HC Deb 27 July 1866 vol 184 cc1625-34

(Mr. Dodson, Mr. Chancellor of the Exchequer, Lord Naas, Mr. Hunt.)


Order for Committee read.

Motion made, and Question proposed, "That Mr. Speaker do now leave the Chair."


said, he trusted that, before the House went into Committee upon this Bill, some Member, either of the late or the present Government, would give a clear explanation in reference to this subject, which was of a very exceptional, if not of a questionable, character. The only information that had been given to the House in connection with this subject was contained in the small paper he held in his hand, which appeared to be a copy of a Treasury Minute. The purport of that Minute was to the effect that some Irish railway companies had found it impossible to obtain money for the construction of their works upon reasonable terms, that they were called upon to repay large sums which had been advanced for the purpose of enabling them to proceed with the construction of their works, and that the difficulty arose in consequence of the present state of the money-market; it was further stated, that if some measures were not adopted to relieve this state of things, great embarrassment and widespread distress would ensue throughout the greater part of Ireland. The proposal contained in the Bill now before the House was, if he correctly understood it, that the sum of £500,000 should be advanced to some one or other, but to whom was not stated. Now, it was possible that the difference in the rate of interest on the £500,000 to be so advanced, and the rate of interest which the railway companies would have to pay if they borrowed that sum in the open market, might amount to £25,000. But could it be supposed for a single moment that a grant of so small a sum as £25,000—for that was the practical result of the measure proposed£would prevent the threatened widespread distress and embarrassment throughout the whole of Ireland? It was somewhat curious that the Bill contained a stipulation that the money should be advanced only in cases where the Public Works Loan Commissioners were satisfied of the sufficiency of the security offered. But if the security were good, money could be got in the open market, although, perhaps, at a higher rate of interest than the Government would charge. The great question, however, was what special circumstances were there which justified this loan. He trusted that statements would be made by Members of both the late and the present Governments which would prevent the House from being dragged into transactions of this kind in future. He was far from saying that, under no circumstances, should such an advance be made; but he urged upon the House that loans of this nature should be made only under certain special circumstances, which should be clearly defined, in order that no precedent should be established by which Administrations less scrupulous than were the late and the present Governments might consider themselves justified in dealing improperly with so questionable a subject. In the present instance the House was not informed upon whom this great boon was to be conferred, or who were to be the first to rush in and secure this large sum. The Bill certainly provided that the Treasury was not to advance money to meet acceptances, and of that restriction he highly approved. He should be glad to bear the exact circumstances under which the money was to be advanced, who was to have it, who was to come in for, and who was to be shut out from, the benefits of this boon.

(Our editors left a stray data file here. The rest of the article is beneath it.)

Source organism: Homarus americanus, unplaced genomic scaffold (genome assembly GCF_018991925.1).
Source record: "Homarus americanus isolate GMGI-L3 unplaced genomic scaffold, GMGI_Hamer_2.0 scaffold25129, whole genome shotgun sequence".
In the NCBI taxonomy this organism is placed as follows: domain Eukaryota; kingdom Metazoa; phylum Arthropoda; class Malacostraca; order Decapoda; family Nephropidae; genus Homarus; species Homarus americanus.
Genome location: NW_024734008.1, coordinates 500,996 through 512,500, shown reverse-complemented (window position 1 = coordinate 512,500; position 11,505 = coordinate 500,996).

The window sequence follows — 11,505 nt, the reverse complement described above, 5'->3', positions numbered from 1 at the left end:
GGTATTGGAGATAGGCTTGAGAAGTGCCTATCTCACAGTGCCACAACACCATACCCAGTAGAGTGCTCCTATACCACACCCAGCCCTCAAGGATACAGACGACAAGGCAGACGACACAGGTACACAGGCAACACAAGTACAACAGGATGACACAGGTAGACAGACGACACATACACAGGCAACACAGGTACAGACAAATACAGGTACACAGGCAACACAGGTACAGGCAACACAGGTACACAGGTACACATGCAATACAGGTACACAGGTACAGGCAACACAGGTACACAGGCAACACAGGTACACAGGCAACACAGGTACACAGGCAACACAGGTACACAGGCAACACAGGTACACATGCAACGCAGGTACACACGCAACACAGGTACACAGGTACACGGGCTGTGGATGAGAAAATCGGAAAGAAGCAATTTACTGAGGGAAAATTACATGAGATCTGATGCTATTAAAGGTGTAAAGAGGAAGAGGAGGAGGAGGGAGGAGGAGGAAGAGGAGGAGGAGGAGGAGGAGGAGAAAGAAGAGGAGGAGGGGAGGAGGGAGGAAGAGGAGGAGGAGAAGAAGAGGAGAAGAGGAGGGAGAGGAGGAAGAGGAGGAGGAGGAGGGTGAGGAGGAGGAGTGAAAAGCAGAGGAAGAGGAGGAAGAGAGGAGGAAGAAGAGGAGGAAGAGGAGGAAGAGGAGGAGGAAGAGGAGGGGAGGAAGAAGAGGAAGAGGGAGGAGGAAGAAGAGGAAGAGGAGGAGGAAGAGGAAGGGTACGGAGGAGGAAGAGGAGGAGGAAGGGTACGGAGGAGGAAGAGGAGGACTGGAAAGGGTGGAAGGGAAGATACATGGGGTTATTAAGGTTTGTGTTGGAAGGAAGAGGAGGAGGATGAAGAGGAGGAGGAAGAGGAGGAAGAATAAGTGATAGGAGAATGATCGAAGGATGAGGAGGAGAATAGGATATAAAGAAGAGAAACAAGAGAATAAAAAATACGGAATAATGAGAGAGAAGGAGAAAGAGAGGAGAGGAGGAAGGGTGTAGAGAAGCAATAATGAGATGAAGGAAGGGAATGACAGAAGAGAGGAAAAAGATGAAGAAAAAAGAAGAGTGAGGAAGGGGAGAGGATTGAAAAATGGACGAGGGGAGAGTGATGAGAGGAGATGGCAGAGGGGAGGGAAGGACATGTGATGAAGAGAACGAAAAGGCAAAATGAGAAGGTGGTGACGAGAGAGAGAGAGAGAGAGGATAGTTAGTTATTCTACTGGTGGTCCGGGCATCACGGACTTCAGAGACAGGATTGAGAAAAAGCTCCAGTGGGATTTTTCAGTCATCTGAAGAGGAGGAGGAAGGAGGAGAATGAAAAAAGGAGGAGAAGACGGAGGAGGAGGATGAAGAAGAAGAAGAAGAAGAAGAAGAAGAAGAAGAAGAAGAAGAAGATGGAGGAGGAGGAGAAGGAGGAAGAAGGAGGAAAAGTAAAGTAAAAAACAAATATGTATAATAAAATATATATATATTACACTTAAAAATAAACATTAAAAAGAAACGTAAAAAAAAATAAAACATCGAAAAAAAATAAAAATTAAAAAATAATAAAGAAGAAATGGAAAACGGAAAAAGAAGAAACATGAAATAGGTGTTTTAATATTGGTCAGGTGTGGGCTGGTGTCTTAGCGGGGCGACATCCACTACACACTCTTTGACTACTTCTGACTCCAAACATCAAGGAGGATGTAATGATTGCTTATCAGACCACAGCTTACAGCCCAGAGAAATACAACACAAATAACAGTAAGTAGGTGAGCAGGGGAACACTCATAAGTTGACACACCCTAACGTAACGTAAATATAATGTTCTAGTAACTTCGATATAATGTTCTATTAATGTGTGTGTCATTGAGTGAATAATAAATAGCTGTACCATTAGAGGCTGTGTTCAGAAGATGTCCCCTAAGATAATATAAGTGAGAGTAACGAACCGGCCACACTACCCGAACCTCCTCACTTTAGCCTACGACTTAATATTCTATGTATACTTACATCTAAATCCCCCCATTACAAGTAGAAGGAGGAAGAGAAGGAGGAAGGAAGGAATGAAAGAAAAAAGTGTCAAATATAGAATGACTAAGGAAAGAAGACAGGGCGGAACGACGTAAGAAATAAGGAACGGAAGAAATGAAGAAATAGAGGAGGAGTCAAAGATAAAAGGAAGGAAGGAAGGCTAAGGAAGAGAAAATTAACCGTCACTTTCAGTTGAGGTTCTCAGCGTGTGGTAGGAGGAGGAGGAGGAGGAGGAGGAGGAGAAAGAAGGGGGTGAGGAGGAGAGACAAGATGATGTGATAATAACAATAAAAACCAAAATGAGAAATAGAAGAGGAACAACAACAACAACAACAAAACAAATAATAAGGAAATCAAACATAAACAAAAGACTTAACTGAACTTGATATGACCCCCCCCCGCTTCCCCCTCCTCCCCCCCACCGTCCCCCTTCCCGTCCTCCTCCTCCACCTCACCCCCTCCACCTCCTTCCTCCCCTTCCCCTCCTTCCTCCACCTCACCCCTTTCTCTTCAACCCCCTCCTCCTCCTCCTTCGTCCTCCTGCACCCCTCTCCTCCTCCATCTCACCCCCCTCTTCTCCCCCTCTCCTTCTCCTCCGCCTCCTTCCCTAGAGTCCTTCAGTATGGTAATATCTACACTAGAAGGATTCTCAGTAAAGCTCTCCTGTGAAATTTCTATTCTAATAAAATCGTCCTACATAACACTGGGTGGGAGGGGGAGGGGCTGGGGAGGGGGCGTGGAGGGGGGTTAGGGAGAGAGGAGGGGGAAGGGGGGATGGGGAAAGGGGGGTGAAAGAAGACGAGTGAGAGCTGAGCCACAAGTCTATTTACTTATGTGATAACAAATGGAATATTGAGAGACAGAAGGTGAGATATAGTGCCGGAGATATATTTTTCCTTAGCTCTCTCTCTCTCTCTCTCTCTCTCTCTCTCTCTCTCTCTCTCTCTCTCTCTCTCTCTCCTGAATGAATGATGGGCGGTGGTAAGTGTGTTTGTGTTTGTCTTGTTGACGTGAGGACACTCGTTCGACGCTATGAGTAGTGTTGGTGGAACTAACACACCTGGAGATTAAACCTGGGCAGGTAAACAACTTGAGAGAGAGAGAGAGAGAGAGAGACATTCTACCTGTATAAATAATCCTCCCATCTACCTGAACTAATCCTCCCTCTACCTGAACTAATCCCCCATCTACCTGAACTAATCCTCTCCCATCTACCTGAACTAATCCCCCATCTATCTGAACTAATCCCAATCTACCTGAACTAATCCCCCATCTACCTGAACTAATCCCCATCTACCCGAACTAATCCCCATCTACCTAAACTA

thought it would have been more convenient to have replied to the right hon. Gentleman's question in Committee, but he had no objection to explain at that moment the circumstances under which the Bill in question was introduced. The railways of Ireland differed from those of England in this respect—namely, that in the former country they had been to a considerable extent constructed by means of loans from the Public Works Loan Commissioners—it had been part of the policy of the Government to make such loans, and sums had been lent by the Commissioners to the extent of several millions. In England, on the other hand, there was hardly a single instance in which a railway had been assisted by advances of public money. The money so borrowed by the Irish companies was to be repaid by means of a sinking fund extending over a certain number of years, and the companies were frequently obliged to re-borrow in the open market, either on debentures or more directly on acceptances, the sums they repaid year by year to the Commissioners. In this manner considerable sums had been borrowed of individuals by the companies, and the position of the latter at the present moment was this—the persons who had lent them money had insisted upon being repaid the amount of their advances, and the companies had found it utterly impossible to reborrow, even at high rates of interest and upon ample security, the sums necessary to meet the demands upon them. The late Government, believing that the pressure upon the companies was due to an exceptional and temporary state of things, and that it was quite irrespective of the general condition of the Irish railways had introduced for their relief the measure now before the House, which had been adopted by the present Government. In reply to the questions of the right hon. Gentleman (Mr. Henley), he might state that the Public Works Loan Commissioners would be the persons to judge as to the value of the security offered; secondly, that the money would be lent to replace money which the companies had had to repay upon debentures which had been purchased for bonâ fide investment, and not, as had been asserted the other night, upon debentures which had been handed to the contractors; thirdly, that the securities which the Public Works Loan Commissioners were to accept were to be the original debentures issued in accordance with the Acts of the various companies, and not upon Lloyds' bonds or similar engagements, and that the rate of interest was not to be less than the company had paid upon the debentures which they had had to discharge, except in certain instances where a Treasury Minute allowing of a less rate of interest being taken was laid upon the table of the House.